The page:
Intentional drug overdose: an examination of demographic, clinical and drug-related factors using national surveillance data
University College Cork
Background: Intentional drug overdose (IDO) is the most common method of hospital-presenting non-fatal self-harm internationally and is a common method of suicide. Those who engage in non-fatal IDO will often repeat self-harm (1, 2) and IDO confers a 40-fold increased risk of suicide (3). Individuals who engage in IDO are most commonly female, under 30 years of age, and they often consume alcohol and take multiple drugs in IDO (2, 4-6). Psychotropic and analgesic drugs are the most frequently used drugs in IDO (4, 7-9). Research illustrates parallels between the drugs people take in IDO and their availability at an individual and population level (9-14). There are major knowledge gaps in relation to a number of areas, in particular the specific types of drugs used in IDO and variations by individual demographics, the temporal trends of drugs types taken in IDO, the factors associated with fatality following IDO and repeated self-harm and method switching following IDO. The overarching aim of this thesis was to provide a comprehensive understanding of the demographic, clinical and drug-related factors associated with IDO. Methods: This research involved five pharmacoepidemiological studies, utilising two national datasets. These five studies comprised registry-based retrospective cohort studies examining hospital-presenting non-fatal IDO in the Republic of Ireland using data from the National Self-Harm Registry Ireland (NSHRI). In addition, one study (Study 3) also incorporated data on suicides obtained from the National Drug-Related Deaths Index Ireland (NDRDI). Analyses in this thesis included Poisson regression, Cox proportional hazard regression modelling, joinpoint regression modelling, Kaplan Meier survival analysis and data weighting. Results: Study 1 identified analgesics, antidepressant and sedative drugs as the most frequently used in IDO with significant variations in drug types used by gender and age profiles. The contribution of alcohol in Ireland (41%) was identified to be lower than comparative countries however multiple drug IDO involvement was significantly higher (47%). Study 2 demonstrated a tenfold increase in the use of gabapentinoids between 2007 and 2015 and established the potential severity of these IDOs in terms of quantities of tablets taken and recommended next care. Study 3 established male gender, increasing age and multiple drug use as factors associated with fatal IDO outcome and found that tricyclic antidepressants (TCAs) and opioid drugs were associated with significantly high risk of death. Study 4 described the increasing incidence of paracetamol-related IDOs among young people (9% increase between 2007 and 2018) and established that the most significant increase occurred among females aged 18-24 years, with a contrasting decrease observed among males of the same age. Findings from Study 5 showed that risk of repeat self-harm following IDO among young people was highest for males, those aged 10-17 years and those who took ≥50 tablets or antidepressants and benzodiazepines in IDO. In addition, method switching was found to be significantly associated with being male and taking illegal drugs in an index IDO presentation. Conclusion: The findings from this thesis provide unique insights into the demographic, clinical and drug-related profiles of individuals who engage in hospital-presenting IDO. Important emerging trends in the use of specific drugs in IDO have been examined. This research has identified the risk factors associated with repeat self-harm, method switching and fatality following IDO, of which several are modifiable. Furthermore, this research presents key implications for prescribing, means restriction interventions, training of healthcare and allied professionals and the provision of optimised care to patients within healthcare settings.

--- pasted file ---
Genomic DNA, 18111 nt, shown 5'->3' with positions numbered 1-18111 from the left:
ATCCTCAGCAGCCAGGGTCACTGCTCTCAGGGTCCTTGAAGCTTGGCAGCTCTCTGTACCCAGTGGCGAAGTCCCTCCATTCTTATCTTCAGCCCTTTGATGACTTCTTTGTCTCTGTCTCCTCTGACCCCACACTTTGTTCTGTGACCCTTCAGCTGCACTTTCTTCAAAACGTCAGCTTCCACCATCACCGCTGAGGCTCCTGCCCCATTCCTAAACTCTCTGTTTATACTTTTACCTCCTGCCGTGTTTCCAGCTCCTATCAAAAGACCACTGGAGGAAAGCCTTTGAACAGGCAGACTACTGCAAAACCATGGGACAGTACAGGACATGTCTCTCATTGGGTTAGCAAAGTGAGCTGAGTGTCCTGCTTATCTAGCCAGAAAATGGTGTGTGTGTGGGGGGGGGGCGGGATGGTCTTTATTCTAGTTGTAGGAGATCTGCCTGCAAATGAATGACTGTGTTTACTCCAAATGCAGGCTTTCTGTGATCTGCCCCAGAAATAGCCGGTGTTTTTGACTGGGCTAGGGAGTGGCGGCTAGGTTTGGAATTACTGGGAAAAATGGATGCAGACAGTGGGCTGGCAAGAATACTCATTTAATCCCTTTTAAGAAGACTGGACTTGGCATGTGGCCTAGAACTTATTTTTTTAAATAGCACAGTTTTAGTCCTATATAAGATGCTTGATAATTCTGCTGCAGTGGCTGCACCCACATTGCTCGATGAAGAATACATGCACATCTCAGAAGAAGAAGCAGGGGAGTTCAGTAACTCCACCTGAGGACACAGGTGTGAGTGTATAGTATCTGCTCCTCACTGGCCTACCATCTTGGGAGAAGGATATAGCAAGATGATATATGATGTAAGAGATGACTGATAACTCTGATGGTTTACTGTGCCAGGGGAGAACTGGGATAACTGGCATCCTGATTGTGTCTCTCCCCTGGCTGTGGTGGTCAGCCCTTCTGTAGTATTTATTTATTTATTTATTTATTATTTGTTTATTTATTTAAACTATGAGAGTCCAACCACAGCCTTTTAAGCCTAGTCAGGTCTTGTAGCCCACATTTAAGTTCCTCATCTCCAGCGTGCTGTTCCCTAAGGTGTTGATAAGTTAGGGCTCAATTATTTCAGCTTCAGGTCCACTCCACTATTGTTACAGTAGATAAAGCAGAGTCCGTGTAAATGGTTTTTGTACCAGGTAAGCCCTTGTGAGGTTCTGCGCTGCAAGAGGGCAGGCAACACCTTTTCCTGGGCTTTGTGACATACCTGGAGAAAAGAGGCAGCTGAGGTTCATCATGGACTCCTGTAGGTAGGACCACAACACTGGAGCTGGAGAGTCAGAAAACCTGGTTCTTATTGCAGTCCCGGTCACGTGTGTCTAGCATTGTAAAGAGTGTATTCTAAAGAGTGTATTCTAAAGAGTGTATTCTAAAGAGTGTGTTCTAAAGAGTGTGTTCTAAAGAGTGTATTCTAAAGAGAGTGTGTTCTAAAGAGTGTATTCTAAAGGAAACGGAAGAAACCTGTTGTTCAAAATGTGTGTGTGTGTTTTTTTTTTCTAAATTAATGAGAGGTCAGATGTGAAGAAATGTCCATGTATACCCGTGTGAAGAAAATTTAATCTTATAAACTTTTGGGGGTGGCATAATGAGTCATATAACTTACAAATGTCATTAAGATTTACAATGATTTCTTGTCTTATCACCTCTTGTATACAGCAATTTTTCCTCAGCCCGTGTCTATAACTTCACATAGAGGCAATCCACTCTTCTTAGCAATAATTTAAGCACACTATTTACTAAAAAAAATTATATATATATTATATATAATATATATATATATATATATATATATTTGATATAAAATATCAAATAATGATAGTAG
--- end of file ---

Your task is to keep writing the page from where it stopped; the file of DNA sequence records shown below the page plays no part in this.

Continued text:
Self-harm , Suicide , Drug , Overdose
Daly, C. 2020. Intentional drug overdose: an examination of demographic, clinical and drug-related factors using national surveillance data. PhD Thesis, University College Cork.